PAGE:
27th November 2019
Policing issues are of some relevance in this election, now only two weeks away. Parties are making commitments which they may or may not keep, but the trend is generally in the right direction. As we all know, police numbers have been cut drastically since 2010, at the instigation of the worst Home Secretary and Prime Minister in the last 100 years. Those who know me will be aware that I believe the Tory party set out to destroy the police service in revenge for being thwarted in their attempts to control it for their own ends, and I speak with some personal experience.
The Conservatives have now committed to an extra 20,000 officers, perhaps by 2022. In practice, to achieve this they would need to recruit about 54,000 officers in that period to replace retirements and wastage. The police consensus is that they do not have the capacity to train that many. And in case you thought they would be uniform officers on the beat….no! Some are going to the National Crime Agency, controlled by the Home secretary and others to specialist units. (There is another story to be told there, but for another time).
Many of Theresa May’s disastrous changes are now likely to be reversed, such as impeding Stop and Search, the curtailing of which is partly responsible in the spiralling level of knife crime. They are also going to look again at the bail system. Theresa May changed the nature of Police bail and limited it to 28 days. In practice many investigations take longer than this, so many offenders were “Released Under Investigation” (RUI). In practice, not on bail or subject to any restrictions at all, and as a consequence, some serious offenders involved in offences against children and murder fled to the Indian sub- continent.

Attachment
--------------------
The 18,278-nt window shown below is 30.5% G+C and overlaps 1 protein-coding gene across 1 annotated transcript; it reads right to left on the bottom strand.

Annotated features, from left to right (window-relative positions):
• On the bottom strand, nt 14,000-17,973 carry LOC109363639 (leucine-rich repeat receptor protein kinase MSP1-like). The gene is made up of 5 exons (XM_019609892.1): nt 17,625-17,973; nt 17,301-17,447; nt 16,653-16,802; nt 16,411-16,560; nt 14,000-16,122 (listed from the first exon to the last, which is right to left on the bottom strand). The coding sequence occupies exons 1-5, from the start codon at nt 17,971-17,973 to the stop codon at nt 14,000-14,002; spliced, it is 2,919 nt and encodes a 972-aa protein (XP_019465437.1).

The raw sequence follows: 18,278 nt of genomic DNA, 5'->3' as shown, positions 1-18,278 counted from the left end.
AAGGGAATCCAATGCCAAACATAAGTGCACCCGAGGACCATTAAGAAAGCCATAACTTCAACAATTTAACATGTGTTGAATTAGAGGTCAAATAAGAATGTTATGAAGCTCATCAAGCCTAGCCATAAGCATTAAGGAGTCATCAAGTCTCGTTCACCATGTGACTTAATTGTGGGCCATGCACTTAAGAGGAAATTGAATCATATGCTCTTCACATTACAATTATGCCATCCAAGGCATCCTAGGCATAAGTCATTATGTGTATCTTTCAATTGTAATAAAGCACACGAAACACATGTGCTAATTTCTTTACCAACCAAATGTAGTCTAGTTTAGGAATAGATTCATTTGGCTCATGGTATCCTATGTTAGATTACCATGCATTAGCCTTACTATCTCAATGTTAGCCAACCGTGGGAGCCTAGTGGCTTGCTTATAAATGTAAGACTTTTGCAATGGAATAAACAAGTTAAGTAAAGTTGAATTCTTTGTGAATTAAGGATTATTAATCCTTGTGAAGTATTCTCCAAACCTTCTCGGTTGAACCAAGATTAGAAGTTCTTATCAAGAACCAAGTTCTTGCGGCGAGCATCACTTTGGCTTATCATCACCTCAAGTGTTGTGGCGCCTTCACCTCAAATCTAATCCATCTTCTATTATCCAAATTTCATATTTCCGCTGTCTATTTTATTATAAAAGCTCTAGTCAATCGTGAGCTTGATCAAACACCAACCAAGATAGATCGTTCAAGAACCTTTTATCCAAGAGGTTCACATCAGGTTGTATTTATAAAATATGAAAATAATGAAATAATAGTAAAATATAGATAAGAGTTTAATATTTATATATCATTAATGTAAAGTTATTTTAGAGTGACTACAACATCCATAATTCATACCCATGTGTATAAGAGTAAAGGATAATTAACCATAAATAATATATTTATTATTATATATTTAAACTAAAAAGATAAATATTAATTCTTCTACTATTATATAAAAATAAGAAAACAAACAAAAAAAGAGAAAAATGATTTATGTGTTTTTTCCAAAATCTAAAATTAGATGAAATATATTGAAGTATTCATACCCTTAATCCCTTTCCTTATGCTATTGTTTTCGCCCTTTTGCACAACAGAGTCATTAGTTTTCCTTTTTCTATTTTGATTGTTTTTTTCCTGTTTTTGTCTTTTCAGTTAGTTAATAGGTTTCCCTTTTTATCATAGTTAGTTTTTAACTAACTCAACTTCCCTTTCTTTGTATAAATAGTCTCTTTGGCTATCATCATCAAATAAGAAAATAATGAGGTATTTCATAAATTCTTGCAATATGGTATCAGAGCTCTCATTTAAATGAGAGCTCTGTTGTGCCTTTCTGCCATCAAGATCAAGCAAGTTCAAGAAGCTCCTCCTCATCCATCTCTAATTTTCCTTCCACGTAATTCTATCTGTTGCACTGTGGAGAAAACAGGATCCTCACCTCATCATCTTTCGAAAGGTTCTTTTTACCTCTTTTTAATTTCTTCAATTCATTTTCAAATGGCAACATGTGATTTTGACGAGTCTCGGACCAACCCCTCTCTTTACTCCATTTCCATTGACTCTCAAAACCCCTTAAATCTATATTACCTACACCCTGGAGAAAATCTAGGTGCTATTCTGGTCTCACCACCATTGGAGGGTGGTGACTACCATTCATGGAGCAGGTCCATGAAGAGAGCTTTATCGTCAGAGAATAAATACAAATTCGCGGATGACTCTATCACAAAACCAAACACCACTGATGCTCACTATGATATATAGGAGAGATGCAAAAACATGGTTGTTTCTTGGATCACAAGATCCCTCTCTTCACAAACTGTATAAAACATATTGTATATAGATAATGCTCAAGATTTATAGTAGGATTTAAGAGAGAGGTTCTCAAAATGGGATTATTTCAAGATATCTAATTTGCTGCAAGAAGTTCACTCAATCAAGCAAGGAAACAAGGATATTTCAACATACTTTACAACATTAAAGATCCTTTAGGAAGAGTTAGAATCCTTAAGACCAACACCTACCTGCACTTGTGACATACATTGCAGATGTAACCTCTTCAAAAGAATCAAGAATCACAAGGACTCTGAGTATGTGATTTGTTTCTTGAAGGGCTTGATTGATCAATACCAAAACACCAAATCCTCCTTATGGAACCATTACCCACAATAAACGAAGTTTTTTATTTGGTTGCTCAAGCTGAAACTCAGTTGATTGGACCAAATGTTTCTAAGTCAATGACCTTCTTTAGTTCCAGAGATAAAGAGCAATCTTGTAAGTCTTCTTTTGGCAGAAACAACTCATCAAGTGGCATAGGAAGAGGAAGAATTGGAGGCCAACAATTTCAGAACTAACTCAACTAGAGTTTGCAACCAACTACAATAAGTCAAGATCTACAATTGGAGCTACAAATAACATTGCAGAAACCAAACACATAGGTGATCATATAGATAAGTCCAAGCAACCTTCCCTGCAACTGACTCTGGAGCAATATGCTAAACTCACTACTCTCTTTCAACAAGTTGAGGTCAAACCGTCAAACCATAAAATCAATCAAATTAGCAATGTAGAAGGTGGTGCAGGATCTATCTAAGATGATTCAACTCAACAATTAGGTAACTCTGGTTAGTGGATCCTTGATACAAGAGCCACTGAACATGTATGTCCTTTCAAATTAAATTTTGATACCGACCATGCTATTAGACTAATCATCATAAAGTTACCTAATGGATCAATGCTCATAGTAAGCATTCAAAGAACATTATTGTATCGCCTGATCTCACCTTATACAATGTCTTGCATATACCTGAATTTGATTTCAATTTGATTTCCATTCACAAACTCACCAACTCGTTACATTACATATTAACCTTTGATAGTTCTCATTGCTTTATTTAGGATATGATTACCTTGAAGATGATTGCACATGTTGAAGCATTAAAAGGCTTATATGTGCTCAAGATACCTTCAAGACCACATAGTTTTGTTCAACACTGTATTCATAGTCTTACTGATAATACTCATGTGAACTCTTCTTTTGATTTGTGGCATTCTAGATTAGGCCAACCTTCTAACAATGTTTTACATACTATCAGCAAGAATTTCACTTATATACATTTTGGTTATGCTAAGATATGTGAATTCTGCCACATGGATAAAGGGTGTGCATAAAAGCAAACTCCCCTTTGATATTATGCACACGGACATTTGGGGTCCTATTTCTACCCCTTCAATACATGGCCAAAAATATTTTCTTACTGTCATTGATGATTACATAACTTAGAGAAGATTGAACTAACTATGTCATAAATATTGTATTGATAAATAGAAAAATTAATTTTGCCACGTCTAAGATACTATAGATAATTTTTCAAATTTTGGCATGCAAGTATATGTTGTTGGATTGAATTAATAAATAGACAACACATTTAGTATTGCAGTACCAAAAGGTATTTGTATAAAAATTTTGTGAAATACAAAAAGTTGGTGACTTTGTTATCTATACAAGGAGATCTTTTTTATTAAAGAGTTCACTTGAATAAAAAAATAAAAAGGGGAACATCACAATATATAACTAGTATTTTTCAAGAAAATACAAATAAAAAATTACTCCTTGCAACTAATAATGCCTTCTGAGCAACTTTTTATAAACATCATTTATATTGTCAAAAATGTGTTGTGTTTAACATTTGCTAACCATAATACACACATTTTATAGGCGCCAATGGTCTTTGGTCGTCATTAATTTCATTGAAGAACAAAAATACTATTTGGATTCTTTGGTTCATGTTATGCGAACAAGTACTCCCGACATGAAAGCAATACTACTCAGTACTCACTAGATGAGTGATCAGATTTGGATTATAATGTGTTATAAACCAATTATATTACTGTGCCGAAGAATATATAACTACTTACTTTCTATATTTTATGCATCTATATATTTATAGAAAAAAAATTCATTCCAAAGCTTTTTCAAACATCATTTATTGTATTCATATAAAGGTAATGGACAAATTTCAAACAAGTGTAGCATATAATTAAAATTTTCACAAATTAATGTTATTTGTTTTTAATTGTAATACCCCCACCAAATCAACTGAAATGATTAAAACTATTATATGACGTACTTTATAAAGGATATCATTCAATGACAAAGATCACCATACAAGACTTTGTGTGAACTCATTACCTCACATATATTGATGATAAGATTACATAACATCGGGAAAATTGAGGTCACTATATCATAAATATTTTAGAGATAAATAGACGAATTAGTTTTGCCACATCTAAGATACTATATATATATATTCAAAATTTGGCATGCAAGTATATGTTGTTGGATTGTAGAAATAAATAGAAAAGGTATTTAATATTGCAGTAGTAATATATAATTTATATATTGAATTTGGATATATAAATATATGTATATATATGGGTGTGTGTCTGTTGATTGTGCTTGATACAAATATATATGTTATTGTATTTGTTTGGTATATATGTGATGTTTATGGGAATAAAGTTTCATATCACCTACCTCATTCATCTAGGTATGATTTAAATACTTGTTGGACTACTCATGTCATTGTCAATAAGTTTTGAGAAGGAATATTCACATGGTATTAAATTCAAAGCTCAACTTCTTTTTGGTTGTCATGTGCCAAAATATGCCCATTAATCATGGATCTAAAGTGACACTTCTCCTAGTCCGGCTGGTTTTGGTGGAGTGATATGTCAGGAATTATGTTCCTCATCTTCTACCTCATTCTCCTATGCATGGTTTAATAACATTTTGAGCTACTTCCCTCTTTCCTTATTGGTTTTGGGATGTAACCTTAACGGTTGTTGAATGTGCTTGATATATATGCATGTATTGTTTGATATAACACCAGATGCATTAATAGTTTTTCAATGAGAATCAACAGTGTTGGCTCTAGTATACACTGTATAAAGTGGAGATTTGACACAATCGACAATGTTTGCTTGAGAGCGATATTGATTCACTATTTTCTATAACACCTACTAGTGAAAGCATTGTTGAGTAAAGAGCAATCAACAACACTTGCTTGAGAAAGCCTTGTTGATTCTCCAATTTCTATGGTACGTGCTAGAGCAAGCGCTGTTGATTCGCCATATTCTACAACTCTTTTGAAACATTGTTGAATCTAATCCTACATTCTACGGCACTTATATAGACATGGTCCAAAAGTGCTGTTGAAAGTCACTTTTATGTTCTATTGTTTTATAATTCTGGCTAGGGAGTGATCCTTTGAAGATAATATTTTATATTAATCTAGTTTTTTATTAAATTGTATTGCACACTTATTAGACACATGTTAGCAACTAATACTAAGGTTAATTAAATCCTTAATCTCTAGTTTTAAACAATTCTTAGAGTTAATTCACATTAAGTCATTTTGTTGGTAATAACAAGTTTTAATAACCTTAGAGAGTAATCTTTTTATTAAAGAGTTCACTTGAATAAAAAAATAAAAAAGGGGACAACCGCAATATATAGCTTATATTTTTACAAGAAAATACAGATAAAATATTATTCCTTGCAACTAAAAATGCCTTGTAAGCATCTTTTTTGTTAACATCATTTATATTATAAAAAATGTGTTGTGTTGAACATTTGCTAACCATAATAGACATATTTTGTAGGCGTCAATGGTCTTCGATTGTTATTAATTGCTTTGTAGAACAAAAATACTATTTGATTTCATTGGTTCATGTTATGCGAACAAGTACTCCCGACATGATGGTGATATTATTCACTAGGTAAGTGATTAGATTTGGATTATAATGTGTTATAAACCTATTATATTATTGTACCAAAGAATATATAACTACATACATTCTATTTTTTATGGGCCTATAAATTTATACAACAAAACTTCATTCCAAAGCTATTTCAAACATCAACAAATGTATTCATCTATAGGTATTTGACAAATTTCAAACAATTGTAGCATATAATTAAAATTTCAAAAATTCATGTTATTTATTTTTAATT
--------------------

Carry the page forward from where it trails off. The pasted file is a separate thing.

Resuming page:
The reversal of May’s damage is being led by Priti Patel who has all the hallmarks of being a pretty good Home Secretary (presuming she is re-appointed) and recovering the trust of the police service. However, she is not an entirely free agent and I think she is constrained by cabinet collective responsibility. I expect Boris to win the election, but the Tory party hierarchy is full of barely disguised socialists who would be more at home in Tony Blairs Labour party.
There are many issues that are being ignored in this election. All parties are paying some lip service to policing, but the hard issues are ignored.
There is no one looking to re-establish the Forensic Science Service, no one looking to get rid of the ridiculous concept of hate crime, No one looking at the way the Criminal Justice system now favours minority groups over the indigenous population, no one looking to stop the political control of police forces through Police and Crime Commissioners and the Government Inspectorate.
No one is trying either to make sure the Crown Prosecution Service (known in the police as the Criminal Protection Service) becomes something other than an agent for implementing central government diktats. (If you want to understand the culture of the CPS, remember they were once led by Kier Starmer, Labours Brexit spokesman). No one is looking at the inequal application of the law across different communities. No one is proposing making policing more accountable locally, indeed there are even pushes for further centralisation.
This election is significant for the policing and criminal justice issues that are being ignored. It is said more often now, but we really do need to change politics for good. Our politics is broken and not fit for purpose.